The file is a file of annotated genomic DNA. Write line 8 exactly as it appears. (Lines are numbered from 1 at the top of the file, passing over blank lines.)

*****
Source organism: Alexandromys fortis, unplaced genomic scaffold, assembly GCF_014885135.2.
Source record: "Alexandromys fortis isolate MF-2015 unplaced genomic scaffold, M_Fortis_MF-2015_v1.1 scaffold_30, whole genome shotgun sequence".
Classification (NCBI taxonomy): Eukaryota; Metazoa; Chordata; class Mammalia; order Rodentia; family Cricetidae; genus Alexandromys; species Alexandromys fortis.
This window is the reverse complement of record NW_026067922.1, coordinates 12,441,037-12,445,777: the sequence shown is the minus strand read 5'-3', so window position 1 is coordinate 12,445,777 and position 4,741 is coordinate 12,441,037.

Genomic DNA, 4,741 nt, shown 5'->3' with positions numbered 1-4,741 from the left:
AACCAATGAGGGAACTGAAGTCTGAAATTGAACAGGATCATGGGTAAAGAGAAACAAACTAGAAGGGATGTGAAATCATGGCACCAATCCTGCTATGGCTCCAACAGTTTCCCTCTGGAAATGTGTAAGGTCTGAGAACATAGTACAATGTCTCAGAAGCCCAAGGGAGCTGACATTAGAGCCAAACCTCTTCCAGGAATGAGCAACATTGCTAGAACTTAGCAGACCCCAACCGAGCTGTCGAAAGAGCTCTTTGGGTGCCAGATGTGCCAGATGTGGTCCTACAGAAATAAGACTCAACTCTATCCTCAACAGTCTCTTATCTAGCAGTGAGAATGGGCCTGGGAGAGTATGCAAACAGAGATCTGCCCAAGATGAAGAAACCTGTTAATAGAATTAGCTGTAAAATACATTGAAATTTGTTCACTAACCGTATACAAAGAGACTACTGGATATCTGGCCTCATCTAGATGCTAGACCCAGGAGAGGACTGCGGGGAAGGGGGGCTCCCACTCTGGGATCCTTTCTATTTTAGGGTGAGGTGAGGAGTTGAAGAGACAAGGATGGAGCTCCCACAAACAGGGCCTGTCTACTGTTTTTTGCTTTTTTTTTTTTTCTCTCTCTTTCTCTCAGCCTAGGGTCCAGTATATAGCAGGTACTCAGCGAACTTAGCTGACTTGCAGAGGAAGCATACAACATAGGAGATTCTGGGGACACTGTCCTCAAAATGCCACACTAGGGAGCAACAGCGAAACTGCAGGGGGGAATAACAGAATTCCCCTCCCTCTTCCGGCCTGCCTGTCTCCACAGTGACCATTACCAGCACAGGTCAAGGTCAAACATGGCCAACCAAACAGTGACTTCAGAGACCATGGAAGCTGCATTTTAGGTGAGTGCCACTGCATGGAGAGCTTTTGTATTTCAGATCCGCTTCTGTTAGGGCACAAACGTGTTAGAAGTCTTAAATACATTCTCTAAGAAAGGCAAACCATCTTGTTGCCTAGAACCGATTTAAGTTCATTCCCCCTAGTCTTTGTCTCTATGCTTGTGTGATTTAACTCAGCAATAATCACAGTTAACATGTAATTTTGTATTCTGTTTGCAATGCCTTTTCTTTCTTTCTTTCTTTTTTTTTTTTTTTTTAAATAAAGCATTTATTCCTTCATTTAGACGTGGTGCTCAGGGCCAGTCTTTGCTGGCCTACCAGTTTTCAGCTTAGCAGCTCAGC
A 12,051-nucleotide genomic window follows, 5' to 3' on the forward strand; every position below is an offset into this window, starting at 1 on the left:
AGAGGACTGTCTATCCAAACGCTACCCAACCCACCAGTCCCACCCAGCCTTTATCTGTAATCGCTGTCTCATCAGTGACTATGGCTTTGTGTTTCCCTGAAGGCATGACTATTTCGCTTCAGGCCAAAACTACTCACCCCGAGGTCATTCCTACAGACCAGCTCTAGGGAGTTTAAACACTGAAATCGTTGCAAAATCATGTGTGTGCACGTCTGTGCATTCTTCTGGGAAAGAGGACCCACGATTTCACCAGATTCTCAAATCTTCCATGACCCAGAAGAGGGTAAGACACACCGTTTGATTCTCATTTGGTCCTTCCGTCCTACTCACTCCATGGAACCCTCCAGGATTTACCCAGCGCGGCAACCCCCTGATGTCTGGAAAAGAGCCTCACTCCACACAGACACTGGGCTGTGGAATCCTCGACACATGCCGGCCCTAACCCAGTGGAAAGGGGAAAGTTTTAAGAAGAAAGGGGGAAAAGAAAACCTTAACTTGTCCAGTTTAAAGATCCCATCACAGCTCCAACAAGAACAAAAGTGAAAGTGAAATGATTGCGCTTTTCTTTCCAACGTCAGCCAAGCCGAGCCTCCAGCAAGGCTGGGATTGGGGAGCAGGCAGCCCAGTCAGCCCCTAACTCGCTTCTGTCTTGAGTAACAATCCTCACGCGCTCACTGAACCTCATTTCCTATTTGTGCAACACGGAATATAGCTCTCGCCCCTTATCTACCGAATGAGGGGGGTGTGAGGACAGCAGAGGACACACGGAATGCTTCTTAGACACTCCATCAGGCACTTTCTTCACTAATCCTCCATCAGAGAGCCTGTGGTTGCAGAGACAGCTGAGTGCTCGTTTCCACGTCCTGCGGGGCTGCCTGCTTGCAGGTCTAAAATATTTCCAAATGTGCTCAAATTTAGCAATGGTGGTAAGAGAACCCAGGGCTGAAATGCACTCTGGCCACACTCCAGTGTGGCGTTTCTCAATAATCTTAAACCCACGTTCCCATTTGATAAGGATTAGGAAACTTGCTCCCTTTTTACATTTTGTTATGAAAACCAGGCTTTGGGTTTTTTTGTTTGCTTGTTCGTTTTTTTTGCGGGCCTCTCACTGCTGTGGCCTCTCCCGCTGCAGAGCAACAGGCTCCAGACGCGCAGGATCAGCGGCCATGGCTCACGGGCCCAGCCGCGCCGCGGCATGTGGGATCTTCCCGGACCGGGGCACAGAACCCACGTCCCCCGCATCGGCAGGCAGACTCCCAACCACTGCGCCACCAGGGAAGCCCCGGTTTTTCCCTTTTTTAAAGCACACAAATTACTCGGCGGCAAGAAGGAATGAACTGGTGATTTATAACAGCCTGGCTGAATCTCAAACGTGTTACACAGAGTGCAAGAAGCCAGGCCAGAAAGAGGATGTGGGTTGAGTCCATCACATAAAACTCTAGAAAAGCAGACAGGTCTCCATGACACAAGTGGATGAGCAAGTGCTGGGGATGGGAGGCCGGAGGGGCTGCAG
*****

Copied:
AGAGGACTGTCTATCCAAACGCTACCCAACCCACCAGTCCCACCCAGCCTTTATCTGTAATCGCTGTCTCATCAGTGACTATGGCTTTGTGTTTCCCTGAAGGCATGACTATTTCGCTTCAGGCCAAAACTACTCACCCCGAGGTCATTCCTACAGACCAGCTCTAGGGAGTTTAAACACTGAAATCGTTGCAAAATCATGTGTGTGCACGTCTGTGCATTCTTCTGGGAAAGAGGACCCACGATTTCACCAGATTCTCAAATCTTCCATGACCCAGAAGAGGGTAAGACACACCGTTTGATTCTCATTTGGTCCTTCCGTCCTACTCACTCCATGGAACCCTCCAGGATTTACCCAGCGCGGCAACCCCCTGATGTCTGGAAAAGAGCCTCACTCCACACAGACACTGGGCTGTGGAATCCTCGACACATGCCGGCCCTAACCCAGTGGAAAGGGGAAAGTTTTAAGAAGAAAGGGGGAAAAGAAAACCTTAACTTGTCCAGTTTAAAGATCCCATCACAGCTCCAACAAGAACAAAAGTGAAAGTGAAATGATTGCGCTTTTCTTTCCAACGTCAGCCAAGCCGAGCCTCCAGCAAGGCTGGGATTGGGGAGCAGGCAGCCCAGTCAGCCCCTAACTCGCTTCTGTCTTGAGTAACAATCCTCACGCGCTCACTGAACCTCATTTCCTATTTGTGCAACACGGAATATAGCTCTCGCCCCTTATCTACCGAATGAGGGGGGTGTGAGGACAGCAGAGGACACACGGAATGCTTCTTAGACACTCCATCAGGCACTTTCTTCACTAATCCTCCATCAGAGAGCCTGTGGTTGCAGAGACAGCTGAGTGCTCGTTTCCACGTCCTGCGGGGCTGCCTGCTTGCAGGTCTAAAATATTTCCAAATGTGCTCAAATTTAGCAATGGTGGTAAGAGAACCCAGGGCTGAAATGCACTCTGGCCACACTCCAGTGTGGCGTTTCTCAATAATCTTAAACCCACGTTCCCATTTGATAAGGATTAGGAAACTTGCTCCCTTTTTACATTTTGTTATGAAAACCAGGCTTTGGGTTTTTTTGTTTGCTTGTTCGTTTTTTTTGCGGGCCTCTCACTGCTGTGGCCTCTCCCGCTGCAGAGCAACAGGCTCCAGACGCGCAGGATCAGCGGCCATGGCTCACGGGCCCAGCCGCGCCGCGGCATGTGGGATCTTCCCGGACCGGGGCACAGAACCCACGTCCCCCGCATCGGCAGGCAGACTCCCAACCACTGCGCCACCAGGGAAGCCCCGGTTTTTCCCTTTTTTAAAGCACACAAATTACTCGGCGGCAAGAAGGAATGAACTGGTGATTTATAACAGCCTGGCTGAATCTCAAACGTGTTACACAGAGTGCAAGAAGCCAGGCCAGAAAGAGGATGTGGGTTGAGTCCATCACATAAAACTCTAGAAAAGCAGACAGGTCTCCATGACACAAGTGGATGAGCAAGTGCTGGGGATGGGAGGCCGGAGGGGCTGCAG